Early Signs of Fleas On Cats

Fleas are pests in every way. If not dealt with appropriately, they are itchy, gross, and prolific. Your cats don’t have fleas, which is a good thing, but do they? If your cat has fleas, how can you tell? How do fleas appear in cats? If you spend a lot of time with your cats, you’ll notice what’s normal and what isn’t. Many flea-infested cats exhibit both physical and behavioral changes that indicate a cause for concern. Here are 10 classic signs of fleas in cats:

#1. Intense and Frantic Scratching or Biting

Flea bites can make a cat’s skin extremely itchy. One of the signs of fleas on cats is if your cat suddenly begins scratching or chewing their skin in an attempt to relieve the itching sensation. Use cat flea and tick shampoo to provide them with temporary relief.

#2. Excessive Grooming and Hair Loss

When fleas on cats bite, their grooming becomes excessive, particularly on the back of the hind legs, the neck, and the base of the tail. Cats are meticulous groomers. Your cat may lick and chew repeatedly in an attempt to relieve the itching sensation. If left alone, they may groom themselves to the extent that bald patches appear, particularly on the back of the hind legs, the neck, and around the base of the tail.

#3. Avoiding Specific Areas of Your Home

Fleas thrive in warm environments and can be found hiding in furniture and carpet. (It should be noted that, while hard surface flooring is not an ideal environment for fleas, it can be discovered in the cracks and crevices of wood and tile flooring.) Consider it a red flag if your cat begins to avoid carpeted parts of your home.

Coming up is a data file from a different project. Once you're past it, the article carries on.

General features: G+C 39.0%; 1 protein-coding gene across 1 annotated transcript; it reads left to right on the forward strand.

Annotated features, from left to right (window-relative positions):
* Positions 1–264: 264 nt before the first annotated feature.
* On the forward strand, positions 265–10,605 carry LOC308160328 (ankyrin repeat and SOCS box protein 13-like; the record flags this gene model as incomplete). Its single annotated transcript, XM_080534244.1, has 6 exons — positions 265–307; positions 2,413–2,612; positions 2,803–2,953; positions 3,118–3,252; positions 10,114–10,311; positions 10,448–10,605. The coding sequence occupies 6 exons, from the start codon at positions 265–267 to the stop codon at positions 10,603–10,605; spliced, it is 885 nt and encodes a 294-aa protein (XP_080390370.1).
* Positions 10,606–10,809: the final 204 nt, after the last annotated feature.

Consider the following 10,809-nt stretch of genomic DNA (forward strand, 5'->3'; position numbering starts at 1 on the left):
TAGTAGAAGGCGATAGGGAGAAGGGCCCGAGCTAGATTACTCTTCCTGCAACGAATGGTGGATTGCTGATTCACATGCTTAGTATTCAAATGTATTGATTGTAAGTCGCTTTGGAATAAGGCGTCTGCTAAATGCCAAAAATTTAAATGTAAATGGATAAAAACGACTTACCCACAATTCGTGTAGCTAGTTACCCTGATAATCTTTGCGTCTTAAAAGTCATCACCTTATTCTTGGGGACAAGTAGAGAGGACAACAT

The first rule of flea control (apart from treating your pet, of course) is to keep your house clean, so vacuum your floors and furniture regularly, particularly under the cushions. You can also use a natural cure, such as diatomaceous earth, for your carpets and throw rugs.

Wash your cat’s bedding in the washing machine regularly. Flea spray for the home can also be sprayed on your cat’s bedding and furniture.

#4. Restlessness, agitation, and edginess

Flea stings can cause major behavioral changes in your cat. Because the fleas are driving them mad, your cat can suddenly act like a wildcat. This includes things like growling, shaking their heads, rubbing their heads and bodies hard on the floor, or darting from one end of the room to the other.

#5. Scab-like bumps or red skin lesions

Some cats are so sensitive to flea saliva that when a flea bites them, their skin turns red and inflamed, and these painful sores can appear anywhere on the body. They may start to ooze if the cat chews on them. This is known as flea-allergic dermatitis. Skin infections, skin allergies, and fleas are usually treated for cats in these situations.

#6. Lethargy, muscle loss, and pale gums